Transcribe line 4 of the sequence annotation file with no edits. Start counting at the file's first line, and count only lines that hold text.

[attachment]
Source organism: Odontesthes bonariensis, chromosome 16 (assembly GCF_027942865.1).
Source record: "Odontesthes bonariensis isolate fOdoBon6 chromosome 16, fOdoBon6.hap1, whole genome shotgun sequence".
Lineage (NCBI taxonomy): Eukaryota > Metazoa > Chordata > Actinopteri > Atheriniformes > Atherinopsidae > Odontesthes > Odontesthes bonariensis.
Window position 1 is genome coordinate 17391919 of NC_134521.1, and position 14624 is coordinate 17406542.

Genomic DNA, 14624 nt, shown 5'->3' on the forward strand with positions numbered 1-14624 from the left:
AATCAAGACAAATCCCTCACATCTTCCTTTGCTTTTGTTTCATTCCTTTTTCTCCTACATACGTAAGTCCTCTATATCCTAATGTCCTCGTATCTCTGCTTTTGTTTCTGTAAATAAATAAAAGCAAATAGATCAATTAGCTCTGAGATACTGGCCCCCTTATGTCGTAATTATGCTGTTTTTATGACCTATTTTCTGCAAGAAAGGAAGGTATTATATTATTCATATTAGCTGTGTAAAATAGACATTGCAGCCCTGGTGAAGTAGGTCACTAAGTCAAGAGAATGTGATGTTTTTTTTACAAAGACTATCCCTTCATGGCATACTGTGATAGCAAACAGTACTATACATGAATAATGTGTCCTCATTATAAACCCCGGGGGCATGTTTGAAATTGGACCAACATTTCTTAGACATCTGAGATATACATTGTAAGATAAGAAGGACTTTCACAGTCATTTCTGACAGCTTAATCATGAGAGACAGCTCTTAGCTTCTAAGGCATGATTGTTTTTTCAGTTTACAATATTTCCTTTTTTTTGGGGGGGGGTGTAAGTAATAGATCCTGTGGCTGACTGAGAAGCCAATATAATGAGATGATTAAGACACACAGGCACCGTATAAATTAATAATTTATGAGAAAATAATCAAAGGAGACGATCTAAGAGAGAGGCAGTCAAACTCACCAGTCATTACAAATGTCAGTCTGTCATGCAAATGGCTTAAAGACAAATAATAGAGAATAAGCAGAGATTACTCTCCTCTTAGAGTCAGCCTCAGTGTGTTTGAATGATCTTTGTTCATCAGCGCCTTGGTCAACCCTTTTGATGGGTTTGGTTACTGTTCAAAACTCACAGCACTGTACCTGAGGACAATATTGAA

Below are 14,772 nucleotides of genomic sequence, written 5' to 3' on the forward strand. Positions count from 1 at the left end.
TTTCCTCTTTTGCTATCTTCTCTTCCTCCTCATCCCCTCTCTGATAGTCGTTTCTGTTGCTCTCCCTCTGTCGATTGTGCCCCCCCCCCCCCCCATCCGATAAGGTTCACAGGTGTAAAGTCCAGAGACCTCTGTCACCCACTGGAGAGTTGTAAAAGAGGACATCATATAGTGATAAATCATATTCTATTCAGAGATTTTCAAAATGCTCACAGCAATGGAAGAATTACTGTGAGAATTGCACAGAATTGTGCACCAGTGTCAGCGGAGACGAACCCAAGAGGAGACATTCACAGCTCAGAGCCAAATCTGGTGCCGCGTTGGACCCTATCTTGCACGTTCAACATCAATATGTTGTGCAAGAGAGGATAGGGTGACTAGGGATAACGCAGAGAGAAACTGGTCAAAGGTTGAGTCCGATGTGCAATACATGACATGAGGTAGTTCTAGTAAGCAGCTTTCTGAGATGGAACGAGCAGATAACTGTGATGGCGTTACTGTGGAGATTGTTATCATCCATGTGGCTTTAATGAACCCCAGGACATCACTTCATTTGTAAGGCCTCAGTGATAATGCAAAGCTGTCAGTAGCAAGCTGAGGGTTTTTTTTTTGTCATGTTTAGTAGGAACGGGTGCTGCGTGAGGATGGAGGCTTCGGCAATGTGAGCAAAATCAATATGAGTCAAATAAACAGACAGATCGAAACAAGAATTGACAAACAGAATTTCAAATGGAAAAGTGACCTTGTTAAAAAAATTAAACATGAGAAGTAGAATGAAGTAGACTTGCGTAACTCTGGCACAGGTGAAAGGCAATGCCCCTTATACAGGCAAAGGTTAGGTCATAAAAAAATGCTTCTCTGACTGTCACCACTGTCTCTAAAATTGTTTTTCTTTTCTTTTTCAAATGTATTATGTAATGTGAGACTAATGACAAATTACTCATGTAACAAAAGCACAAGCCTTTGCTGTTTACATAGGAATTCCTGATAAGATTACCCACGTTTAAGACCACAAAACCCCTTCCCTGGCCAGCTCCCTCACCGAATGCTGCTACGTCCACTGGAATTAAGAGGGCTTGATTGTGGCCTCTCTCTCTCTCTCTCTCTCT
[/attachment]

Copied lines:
Window position 1 is genome coordinate 17391919 of NC_134521.1, and position 14624 is coordinate 17406542.